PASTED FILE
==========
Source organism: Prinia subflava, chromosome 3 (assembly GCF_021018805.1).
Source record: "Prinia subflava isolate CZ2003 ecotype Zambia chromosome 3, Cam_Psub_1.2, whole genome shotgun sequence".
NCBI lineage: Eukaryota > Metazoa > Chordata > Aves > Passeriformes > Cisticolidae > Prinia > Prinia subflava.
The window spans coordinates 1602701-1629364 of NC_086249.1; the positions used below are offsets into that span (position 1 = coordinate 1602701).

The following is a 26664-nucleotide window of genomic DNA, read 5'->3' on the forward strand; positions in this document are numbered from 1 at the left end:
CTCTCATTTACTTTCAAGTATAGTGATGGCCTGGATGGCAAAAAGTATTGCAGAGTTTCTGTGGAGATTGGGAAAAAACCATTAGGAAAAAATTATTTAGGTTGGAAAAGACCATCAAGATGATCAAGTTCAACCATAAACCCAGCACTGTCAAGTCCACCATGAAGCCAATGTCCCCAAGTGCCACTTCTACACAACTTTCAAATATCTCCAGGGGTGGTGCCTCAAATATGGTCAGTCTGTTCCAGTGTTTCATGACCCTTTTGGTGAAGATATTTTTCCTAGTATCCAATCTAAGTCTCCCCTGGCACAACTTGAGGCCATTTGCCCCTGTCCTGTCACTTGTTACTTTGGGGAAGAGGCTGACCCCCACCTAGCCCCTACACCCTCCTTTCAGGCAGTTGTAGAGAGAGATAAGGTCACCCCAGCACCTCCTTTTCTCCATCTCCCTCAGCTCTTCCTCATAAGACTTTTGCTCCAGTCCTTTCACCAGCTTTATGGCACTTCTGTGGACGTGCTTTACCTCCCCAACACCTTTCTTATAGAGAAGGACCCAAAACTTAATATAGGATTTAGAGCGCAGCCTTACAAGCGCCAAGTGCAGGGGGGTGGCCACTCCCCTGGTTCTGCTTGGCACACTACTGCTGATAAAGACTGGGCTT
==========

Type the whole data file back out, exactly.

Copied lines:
Source organism: Prinia subflava, chromosome 3 (assembly GCF_021018805.1).
Source record: "Prinia subflava isolate CZ2003 ecotype Zambia chromosome 3, Cam_Psub_1.2, whole genome shotgun sequence".
NCBI lineage: Eukaryota > Metazoa > Chordata > Aves > Passeriformes > Cisticolidae > Prinia > Prinia subflava.
The window spans coordinates 1602701-1629364 of NC_086249.1; the positions used below are offsets into that span (position 1 = coordinate 1602701).

The following is a 26664-nucleotide window of genomic DNA, read 5'->3' on the forward strand; positions in this document are numbered from 1 at the left end:
CTCTCATTTACTTTCAAGTATAGTGATGGCCTGGATGGCAAAAAGTATTGCAGAGTTTCTGTGGAGATTGGGAAAAAACCATTAGGAAAAAATTATTTAGGTTGGAAAAGACCATCAAGATGATCAAGTTCAACCATAAACCCAGCACTGTCAAGTCCACCATGAAGCCAATGTCCCCAAGTGCCACTTCTACACAACTTTCAAATATCTCCAGGGGTGGTGCCTCAAATATGGTCAGTCTGTTCCAGTGTTTCATGACCCTTTTGGTGAAGATATTTTTCCTAGTATCCAATCTAAGTCTCCCCTGGCACAACTTGAGGCCATTTGCCCCTGTCCTGTCACTTGTTACTTTGGGGAAGAGGCTGACCCCCACCTAGCCCCTACACCCTCCTTTCAGGCAGTTGTAGAGAGAGATAAGGTCACCCCAGCACCTCCTTTTCTCCATCTCCCTCAGCTCTTCCTCATAAGACTTTTGCTCCAGTCCTTTCACCAGCTTTATGGCACTTCTGTGGACGTGCTTTACCTCCCCAACACCTTTCTTATAGAGAAGGACCCAAAACTTAATATAGGATTTAGAGCGCAGCCTTACAAGCGCCAAGTGCAGGGGGGTGGCCACTCCCCTGGTTCTGCTTGGCACACTACTGCTGATAAAGACTGGGCTT